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US Supreme Court Rejects Puerto Rico Debt Restructuring Law

  • VOA News

Rep. Gary Palmer, R-Ala., left, and fellow representatives and delegates work on legislation to create a financial control board for Puerto Rico and restructure some of its $70 billion debt, June 8, 2016. The House later passed the legislation.

Rep. Gary Palmer, R-Ala., left, and fellow representatives and delegates work on legislation to create a financial control board for Puerto Rico and restructure some of its $70 billion debt, June 8, 2016. The House later passed the legislation.

The U.S. Supreme Court on Monday refused to allow Puerto Rico to restructure its debt, leaving the U.S. territory at risk of a default unless Congress can pass debt relief legislation.

The court ruled 5-2 that federal bankruptcy law does not allow Puerto Rico to enact its own legislation, over creditor objections, to cut billions of dollars in debt.

Puerto Rico, which is facing $70 billion in public debt, passed a law in 2014 that would have restructured the debt of its financially struggling public utilities.

Lower courts struck down Puerto Rico's law, citing federal legislation that allows U.S. states, but explicitly not Puerto Rico, to place their cities or utilities into federal bankruptcy protection.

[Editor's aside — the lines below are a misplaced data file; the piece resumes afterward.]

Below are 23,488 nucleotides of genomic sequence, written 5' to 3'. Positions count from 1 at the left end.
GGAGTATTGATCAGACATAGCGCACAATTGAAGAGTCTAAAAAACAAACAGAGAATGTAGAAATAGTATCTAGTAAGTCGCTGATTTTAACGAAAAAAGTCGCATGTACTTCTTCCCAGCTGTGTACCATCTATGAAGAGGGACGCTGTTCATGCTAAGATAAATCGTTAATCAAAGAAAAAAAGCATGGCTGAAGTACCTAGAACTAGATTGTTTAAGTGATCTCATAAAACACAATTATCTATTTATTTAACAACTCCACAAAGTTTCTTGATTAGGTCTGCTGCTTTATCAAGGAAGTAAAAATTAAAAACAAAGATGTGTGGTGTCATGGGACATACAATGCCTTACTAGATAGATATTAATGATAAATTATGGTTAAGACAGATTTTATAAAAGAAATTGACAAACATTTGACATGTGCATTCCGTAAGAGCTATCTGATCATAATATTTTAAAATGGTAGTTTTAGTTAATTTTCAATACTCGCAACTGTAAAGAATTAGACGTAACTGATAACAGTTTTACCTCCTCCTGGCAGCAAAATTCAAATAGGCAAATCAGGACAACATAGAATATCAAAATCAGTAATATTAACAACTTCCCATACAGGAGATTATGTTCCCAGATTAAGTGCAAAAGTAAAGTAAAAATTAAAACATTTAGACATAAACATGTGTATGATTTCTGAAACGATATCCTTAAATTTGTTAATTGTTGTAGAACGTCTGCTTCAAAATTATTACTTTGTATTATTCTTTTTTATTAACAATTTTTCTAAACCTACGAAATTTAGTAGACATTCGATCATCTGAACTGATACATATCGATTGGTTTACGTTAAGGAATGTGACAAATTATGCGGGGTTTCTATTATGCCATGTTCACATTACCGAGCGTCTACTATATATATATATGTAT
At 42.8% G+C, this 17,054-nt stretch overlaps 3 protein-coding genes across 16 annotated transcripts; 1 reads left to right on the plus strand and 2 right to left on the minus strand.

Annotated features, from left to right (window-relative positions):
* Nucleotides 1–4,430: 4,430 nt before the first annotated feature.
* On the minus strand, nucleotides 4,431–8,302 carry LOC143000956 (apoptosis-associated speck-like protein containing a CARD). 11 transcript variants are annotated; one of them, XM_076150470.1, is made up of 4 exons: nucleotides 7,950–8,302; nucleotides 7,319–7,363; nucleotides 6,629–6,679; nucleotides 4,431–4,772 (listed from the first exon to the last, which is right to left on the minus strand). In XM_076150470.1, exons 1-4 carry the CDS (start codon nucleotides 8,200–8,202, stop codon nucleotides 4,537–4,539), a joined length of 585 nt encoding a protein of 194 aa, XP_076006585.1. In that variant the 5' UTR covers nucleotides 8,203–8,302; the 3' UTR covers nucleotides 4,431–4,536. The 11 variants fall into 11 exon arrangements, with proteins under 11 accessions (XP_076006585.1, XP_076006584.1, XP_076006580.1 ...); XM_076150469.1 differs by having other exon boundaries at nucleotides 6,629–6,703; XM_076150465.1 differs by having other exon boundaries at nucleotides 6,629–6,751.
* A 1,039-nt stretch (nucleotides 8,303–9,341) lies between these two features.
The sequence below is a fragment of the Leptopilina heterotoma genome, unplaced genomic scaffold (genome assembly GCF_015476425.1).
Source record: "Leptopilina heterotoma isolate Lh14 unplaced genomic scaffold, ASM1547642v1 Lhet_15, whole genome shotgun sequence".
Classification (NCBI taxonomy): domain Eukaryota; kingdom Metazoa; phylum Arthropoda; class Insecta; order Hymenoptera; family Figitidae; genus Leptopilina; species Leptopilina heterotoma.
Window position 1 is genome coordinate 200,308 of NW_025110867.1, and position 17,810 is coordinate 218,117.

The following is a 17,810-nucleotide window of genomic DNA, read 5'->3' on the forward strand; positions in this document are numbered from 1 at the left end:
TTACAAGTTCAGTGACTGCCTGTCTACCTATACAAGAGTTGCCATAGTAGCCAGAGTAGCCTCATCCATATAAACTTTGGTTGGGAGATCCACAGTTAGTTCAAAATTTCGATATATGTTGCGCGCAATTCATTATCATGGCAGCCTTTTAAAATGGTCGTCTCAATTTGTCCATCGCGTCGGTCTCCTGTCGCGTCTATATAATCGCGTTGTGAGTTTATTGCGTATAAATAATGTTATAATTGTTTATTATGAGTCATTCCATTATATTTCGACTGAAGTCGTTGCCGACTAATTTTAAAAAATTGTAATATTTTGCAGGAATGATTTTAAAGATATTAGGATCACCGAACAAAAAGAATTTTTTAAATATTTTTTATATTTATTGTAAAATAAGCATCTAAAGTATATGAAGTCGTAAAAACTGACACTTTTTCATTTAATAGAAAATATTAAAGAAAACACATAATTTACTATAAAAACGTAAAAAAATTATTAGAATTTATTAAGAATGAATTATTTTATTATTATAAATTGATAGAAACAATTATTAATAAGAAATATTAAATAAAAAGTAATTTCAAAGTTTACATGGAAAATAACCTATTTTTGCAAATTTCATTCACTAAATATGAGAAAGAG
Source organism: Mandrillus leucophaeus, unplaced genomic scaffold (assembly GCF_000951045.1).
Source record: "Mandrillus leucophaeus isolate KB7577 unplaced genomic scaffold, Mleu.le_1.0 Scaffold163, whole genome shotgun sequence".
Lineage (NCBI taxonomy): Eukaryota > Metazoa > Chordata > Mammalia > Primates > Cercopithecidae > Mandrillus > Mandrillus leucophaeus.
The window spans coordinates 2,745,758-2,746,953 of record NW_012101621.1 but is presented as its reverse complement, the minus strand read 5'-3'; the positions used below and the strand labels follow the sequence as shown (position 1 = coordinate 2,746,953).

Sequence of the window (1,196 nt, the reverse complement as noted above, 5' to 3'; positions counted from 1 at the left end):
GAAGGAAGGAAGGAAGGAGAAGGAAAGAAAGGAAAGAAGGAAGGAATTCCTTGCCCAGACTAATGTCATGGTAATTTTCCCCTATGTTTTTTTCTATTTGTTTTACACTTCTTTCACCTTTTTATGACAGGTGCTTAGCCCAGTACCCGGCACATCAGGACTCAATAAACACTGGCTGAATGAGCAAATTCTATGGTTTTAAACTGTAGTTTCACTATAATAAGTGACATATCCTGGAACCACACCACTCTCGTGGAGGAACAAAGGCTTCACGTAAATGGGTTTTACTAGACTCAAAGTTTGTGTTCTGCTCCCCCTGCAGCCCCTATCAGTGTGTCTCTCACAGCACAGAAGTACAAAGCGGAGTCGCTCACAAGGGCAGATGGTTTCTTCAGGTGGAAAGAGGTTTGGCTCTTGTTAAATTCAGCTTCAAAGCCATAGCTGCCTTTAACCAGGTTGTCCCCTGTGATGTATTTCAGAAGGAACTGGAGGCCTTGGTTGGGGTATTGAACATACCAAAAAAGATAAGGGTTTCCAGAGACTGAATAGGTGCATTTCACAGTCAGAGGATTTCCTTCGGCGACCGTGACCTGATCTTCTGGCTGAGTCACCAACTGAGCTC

The Supreme Court's agreement with the lower courts closed off one of the few paths that Puerto Rico had to resolve the crisis. Now, the territory must wait to see whether the U.S. Senate will approve a bill to allow a federally appointed board to help the territory renegotiate its debt. The House passed the measure last week.

U.S. lawmakers are focusing on a July 1 deadline, when about $2 billion in payments to Puerto Rico's creditors are due.

About 45 percent of Puerto Rico's 3.5 million people live in poverty, which has forced scores of them to flee to the U.S. mainland.

Puerto Ricans are U.S. citizens but cannot vote in presidential elections. The island has a nonvoting member of Congress.

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